A Day In The Life Of A Teacher
Dedicated to the millions of teachers and to the teacher of the year, Jeff Charbonneau.
I’ve had many days like this……..
“I’ve put you on door duty, and hope you don’t mind.
Can you be down 20 minutes before the bell?
Thanks, you’re one of a kind.
Oh, and I almost forgot to inform you, we are down one sub today, so I will be sending down 5 students at 2:00.”
I pop my head in and stare at my team, as they are debating the common core.
“Sorry, can’t make our morning meeting, heading down to the door.”
“Wait!” A co-worker screams. “You know we are down a sub?”
“Yes, I know, I’ve already joined that club.”
Down the halls and toward the door I go.
No parent would drop off his child so early in this kind of snow.
But wait, who is that I see? A student already? It cannot be.
No boots, no hat, and a shivering little face.
I call him in to share this warm place.
To the lost and found we go, hoping to find a pair of boots, a set of gloves, anything extra for the snow.
He looks up at me, with eyes so big and so grateful.
I find him a pair of boots and a hat, and for this I am thankful.
The bell rings, the kids come flying in, and as it goes, let the drama begin.
Into our room, all 32 of us go, packed like sardines in this tiny space (more like a dorm).
I begin to call for attendance, disperse lunch tickets and collect all forms.
“Don’t forget, field trip money is due. Who didn’t bring their money? That would be about half the class, yes, half of you.”
“Eyes on the board, it is time for question of the day!
Yes, you must think about it, provide some reasoning and defend what you say!
No, the answer is not on the Internet or found in a book, cover your papers, and please, don’t give me that look.”
Reading, Math, Science and finally Art. A little free time to catch up, grade papers and…
“What? What is that you say? Art is now on a cart?”
Oh no, the art teacher no longer has her own space.
I hear her, she’s coming down the hall angry, at a very fast pace.
No time to plan or grade today, no specials in the afternoon. I’ll take this long 20 minutes to….
“Ms. S., I forgot to tell you that I am going on vacation and will need my homework for the next 8 days.
My trip is real soon.”
“How soon is soon?”
“My mom is picking me up at noon.”
Art on a cart is on her way out. Lunchtime is on the way.
“Silent reading for 20 minutes,” I proudly say.
“Take out a book, think, imagine and read, read, read. Did I just see someone posting on friend feed?”
“No, you cannot go to the bathroom, again. Believe me, I know the game face, and I know the look.
Put your hand down, please stop talking, and open a book!”
“Before we go to lunch, I want to show you this little mailbox on my desk, where you can leave me a note. If you have anything you would like to discuss…BEEP!…Go get your coats.”
It’s time for lunch lady land, and that means no break. I was asked to take on lunch duty this year and everyone warned me…it would be a mistake.
20 minutes to eat my soggy lunch, while I watch the kids eat and talk.
We head out to recess, finally, some time for fresh air and a short walk.
I see her, yes, it’s the teacher who insists on telling me her life story every day.
I escape to the other side of the field. How much more can she possibly have to say?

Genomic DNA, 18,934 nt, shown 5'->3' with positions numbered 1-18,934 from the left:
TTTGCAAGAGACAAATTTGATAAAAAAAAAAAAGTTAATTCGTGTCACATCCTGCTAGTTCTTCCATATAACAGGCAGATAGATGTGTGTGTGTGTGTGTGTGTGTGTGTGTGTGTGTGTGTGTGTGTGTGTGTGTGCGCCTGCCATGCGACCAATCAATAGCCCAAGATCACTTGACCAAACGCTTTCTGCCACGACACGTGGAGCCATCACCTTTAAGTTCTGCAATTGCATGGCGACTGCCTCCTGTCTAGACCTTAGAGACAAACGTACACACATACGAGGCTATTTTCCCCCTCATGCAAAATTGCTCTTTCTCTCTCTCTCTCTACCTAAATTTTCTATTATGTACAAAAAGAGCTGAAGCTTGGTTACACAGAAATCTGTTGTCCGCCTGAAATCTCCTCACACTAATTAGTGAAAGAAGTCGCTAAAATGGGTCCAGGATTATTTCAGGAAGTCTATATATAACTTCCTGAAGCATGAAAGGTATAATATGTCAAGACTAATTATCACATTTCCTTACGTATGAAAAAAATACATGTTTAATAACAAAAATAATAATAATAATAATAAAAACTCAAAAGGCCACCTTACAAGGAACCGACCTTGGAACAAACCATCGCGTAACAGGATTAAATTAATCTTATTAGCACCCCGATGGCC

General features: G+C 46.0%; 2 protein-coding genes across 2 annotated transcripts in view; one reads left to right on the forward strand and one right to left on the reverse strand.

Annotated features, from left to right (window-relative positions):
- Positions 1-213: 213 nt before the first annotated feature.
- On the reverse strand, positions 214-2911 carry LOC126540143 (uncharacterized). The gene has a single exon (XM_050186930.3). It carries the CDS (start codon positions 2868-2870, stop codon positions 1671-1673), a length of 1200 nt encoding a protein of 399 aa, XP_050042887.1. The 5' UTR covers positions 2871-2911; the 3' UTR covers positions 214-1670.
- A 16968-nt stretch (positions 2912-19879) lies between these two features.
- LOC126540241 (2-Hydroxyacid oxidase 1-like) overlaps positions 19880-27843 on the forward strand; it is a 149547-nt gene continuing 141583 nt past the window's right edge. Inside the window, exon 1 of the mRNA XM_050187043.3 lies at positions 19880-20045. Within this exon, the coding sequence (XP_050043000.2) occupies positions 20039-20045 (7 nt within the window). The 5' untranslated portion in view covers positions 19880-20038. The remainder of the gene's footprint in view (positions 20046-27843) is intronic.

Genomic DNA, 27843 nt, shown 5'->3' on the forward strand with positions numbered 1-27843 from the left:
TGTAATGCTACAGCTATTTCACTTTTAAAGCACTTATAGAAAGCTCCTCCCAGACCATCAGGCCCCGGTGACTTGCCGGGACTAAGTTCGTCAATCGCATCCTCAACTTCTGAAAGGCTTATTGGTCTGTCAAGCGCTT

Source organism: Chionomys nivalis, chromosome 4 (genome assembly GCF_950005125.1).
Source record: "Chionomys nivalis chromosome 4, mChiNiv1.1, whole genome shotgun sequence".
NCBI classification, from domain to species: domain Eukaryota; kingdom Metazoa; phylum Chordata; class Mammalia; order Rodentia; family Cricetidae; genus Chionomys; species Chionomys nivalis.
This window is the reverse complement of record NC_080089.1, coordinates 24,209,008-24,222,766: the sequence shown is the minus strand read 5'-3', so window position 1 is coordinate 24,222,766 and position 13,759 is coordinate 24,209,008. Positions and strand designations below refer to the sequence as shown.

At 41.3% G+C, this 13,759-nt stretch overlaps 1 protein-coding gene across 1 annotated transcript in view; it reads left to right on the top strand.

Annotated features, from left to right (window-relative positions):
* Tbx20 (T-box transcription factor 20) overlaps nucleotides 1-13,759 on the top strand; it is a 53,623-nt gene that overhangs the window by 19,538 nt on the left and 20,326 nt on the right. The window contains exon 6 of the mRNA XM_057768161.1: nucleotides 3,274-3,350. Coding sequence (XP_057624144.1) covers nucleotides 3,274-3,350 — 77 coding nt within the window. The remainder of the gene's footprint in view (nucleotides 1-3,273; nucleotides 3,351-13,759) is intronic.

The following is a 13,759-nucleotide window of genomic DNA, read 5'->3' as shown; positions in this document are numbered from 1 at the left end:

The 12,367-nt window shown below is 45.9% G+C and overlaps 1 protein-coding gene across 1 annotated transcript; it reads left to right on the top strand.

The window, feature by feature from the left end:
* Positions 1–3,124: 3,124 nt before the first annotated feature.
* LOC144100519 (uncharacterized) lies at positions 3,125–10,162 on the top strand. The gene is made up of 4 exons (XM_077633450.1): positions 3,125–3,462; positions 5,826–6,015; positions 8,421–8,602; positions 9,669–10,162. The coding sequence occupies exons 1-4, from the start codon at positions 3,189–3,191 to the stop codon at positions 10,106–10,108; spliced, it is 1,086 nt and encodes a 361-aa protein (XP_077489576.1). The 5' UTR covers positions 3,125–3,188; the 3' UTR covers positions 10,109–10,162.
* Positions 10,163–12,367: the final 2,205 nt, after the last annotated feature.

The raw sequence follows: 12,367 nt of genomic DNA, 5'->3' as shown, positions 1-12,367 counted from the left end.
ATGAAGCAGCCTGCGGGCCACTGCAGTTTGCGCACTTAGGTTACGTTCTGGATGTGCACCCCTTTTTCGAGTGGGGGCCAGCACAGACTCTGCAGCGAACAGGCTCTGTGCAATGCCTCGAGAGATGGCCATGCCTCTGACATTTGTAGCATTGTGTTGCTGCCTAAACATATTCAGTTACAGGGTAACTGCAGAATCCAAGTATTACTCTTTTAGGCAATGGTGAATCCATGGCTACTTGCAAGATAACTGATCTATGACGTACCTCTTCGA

The afternoon must now be changed, as we will soon have to cram.
I think and think and think ahead, as fast as I can.
Those two will be in ESL, I will modify for the gifted, working in groups…hmmm…sounds like a plan.
Language Arts, Social Science, Spelling words and more.
An afternoon filled with work…and 37 students at my door.
The new mailbox won’t open after lunch, as it seems jammed, but how could that be?
Yes, it is, it is filled to capacity with little notes all for me.
I will take this mailbox home tonight and read every note, you’ll see.
Nouns, pronouns, adjectives and more…
A little bit of schoolhouse rock and who is at the door?
The principal has stopped by for an unannounced peek.
On a Monday, so scattered, at the beginning of the week?
She sits in the back of the room and types away on her small Mac.
The kids are unusually quiet when one student proudly says:
“Don’t worry Ms. S, we’ve got your back.”
There she goes, she’s about to leave.
Ahhh..I can finally breathe.
“Onto history we go, open your books, today we are talking about WWII.
Let’s move it, we have an entire chapter to get through.”
The ESL teacher comes in, and the reading specialist takes students out with her too.
Modifying, helping, making life changes, yes, this is what we do.
The end of the day is drawing near, and now for some quiet time, time to think clear.
On the intercom, an announcement, a reminder about the required district meeting, and I must stop by.
I gather every book, every paper, and I drop the loaded mailbox. All the notes fly.
I pick up one note to read and it states: “Ms. S, I had a great day and it was all because of you. I wanted you to know,” from your student this morning, the boy in the snow.
My feet are achy, my throat is dry, and off to the meeting I go.
I hold the note close to my heart, and now I know…Why….
I do this every day for a small amount of pay.
For kids with bright eyes filled with hopes and dreams.
For those who are new to this country, still discovering what it means.
I will get up each morning, even after the hardest of days.
I will do my best to make sure every child finds their way through this maze.
Modify work, standardized tests, classroom management and all of the rest.
As busy, stressful, hectic and overwhelming, the teaching profession is still the best.